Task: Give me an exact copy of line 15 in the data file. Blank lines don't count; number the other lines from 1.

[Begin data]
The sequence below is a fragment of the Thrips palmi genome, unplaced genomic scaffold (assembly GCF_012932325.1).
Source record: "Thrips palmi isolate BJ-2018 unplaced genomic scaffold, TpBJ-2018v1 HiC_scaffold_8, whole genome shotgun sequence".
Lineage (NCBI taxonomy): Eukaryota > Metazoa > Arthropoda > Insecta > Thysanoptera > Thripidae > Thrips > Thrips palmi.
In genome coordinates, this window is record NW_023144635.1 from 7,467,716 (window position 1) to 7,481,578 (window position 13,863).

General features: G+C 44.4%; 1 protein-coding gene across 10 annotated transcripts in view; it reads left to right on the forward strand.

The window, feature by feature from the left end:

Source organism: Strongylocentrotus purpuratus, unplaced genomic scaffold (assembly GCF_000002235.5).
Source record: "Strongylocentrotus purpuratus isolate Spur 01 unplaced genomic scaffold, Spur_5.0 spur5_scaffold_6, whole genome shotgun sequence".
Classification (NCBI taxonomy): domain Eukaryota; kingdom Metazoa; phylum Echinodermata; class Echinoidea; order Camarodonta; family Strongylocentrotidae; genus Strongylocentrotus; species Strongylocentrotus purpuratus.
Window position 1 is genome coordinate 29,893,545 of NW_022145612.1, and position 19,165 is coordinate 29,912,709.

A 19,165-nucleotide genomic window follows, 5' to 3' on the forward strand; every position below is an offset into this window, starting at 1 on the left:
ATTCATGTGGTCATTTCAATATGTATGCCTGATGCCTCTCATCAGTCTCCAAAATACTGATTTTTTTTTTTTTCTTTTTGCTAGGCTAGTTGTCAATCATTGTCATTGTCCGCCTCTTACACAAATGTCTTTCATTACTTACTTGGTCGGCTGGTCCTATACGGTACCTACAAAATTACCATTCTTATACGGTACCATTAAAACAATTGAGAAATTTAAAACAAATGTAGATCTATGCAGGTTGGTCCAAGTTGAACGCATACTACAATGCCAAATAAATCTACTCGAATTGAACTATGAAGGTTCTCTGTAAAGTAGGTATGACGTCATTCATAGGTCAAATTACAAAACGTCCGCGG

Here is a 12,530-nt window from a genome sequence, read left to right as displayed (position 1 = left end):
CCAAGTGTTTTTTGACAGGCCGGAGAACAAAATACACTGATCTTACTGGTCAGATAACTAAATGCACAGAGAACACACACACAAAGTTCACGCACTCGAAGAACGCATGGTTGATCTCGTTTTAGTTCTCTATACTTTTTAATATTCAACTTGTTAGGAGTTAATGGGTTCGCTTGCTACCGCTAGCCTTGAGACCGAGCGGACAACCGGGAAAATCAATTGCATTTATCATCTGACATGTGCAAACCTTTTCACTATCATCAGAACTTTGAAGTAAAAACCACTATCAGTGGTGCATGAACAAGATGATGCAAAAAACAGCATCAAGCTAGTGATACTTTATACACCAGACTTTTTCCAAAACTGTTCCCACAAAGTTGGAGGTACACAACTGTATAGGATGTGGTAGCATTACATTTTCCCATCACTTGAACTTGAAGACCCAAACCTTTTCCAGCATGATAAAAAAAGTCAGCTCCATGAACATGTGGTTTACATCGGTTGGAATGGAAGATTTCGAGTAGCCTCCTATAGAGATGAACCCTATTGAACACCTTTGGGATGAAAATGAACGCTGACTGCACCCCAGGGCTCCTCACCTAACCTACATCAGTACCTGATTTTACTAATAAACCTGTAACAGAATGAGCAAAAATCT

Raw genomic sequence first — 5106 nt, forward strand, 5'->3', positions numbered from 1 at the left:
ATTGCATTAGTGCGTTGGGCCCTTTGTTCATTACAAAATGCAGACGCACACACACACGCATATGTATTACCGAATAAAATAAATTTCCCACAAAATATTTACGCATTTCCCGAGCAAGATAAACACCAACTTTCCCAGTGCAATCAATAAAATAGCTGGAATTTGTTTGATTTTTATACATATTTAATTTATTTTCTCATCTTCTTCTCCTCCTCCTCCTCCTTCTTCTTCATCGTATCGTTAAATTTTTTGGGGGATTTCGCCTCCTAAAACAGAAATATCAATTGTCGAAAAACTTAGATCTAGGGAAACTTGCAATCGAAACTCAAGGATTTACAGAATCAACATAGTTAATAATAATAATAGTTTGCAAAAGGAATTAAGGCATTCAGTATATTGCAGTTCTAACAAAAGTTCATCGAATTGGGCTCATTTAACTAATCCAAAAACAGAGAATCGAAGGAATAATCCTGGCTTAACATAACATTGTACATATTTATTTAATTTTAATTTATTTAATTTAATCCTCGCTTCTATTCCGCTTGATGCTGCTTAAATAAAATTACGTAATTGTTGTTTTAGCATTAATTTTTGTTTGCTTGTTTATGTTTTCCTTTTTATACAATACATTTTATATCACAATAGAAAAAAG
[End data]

Raw genomic sequence first — 5106 nt, forward strand, 5'->3', positions numbered from 1 at the left: